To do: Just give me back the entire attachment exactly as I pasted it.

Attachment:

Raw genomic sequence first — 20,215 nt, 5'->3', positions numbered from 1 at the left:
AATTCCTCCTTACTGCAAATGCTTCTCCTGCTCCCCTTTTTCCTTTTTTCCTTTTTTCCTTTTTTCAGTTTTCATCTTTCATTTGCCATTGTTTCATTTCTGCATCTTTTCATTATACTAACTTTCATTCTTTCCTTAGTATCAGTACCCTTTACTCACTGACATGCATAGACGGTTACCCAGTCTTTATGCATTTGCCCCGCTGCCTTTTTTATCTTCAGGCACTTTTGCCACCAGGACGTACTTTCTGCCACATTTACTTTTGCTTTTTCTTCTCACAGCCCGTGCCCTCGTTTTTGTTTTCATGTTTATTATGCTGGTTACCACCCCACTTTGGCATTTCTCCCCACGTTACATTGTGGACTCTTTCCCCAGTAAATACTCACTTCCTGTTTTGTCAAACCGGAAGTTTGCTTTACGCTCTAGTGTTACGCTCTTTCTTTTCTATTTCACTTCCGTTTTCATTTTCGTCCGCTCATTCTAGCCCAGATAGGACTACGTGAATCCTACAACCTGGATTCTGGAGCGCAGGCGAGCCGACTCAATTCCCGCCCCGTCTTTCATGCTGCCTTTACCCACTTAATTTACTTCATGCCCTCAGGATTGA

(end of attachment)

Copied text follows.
Raw genomic sequence first — 20,215 nt, 5'->3', positions numbered from 1 at the left:
AATTCCTCCTTACTGCAAATGCTTCTCCTGCTCCCCTTTTTCCTTTTTTCCTTTTTTCCTTTTTTCAGTTTTCATCTTTCATTTGCCATTGTTTCATTTCTGCATCTTTTCATTATACTAACTTTCATTCTTTCCTTAGTATCAGTACCCTTTACTCACTGACATGCATAGACGGTTACCCAGTCTTTATGCATTTGCCCCGCTGCCTTTTTTATCTTCAGGCACTTTTGCCACCAGGACGTACTTTCTGCCACATTTACTTTTGCTTTTTCTTCTCACAGCCCGTGCCCTCGTTTTTGTTTTCATGTTTATTATGCTGGTTACCACCCCACTTTGGCATTTCTCCCCACGTTACATTGTGGACTCTTTCCCCAGTAAATACTCACTTCCTGTTTTGTCAAACCGGAAGTTTGCTTTACGCTCTAGTGTTACGCTCTTTCTTTTCTATTTCACTTCCGTTTTCATTTTCGTCCGCTCATTCTAGCCCAGATAGGACTACGTGAATCCTACAACCTGGATTCTGGAGCGCAGGCGAGCCGACTCAATTCCCGCCCCGTCTTTCATGCTGCCTTTACCCACTTAATTTACTTCATGCCCTCAGGATTGA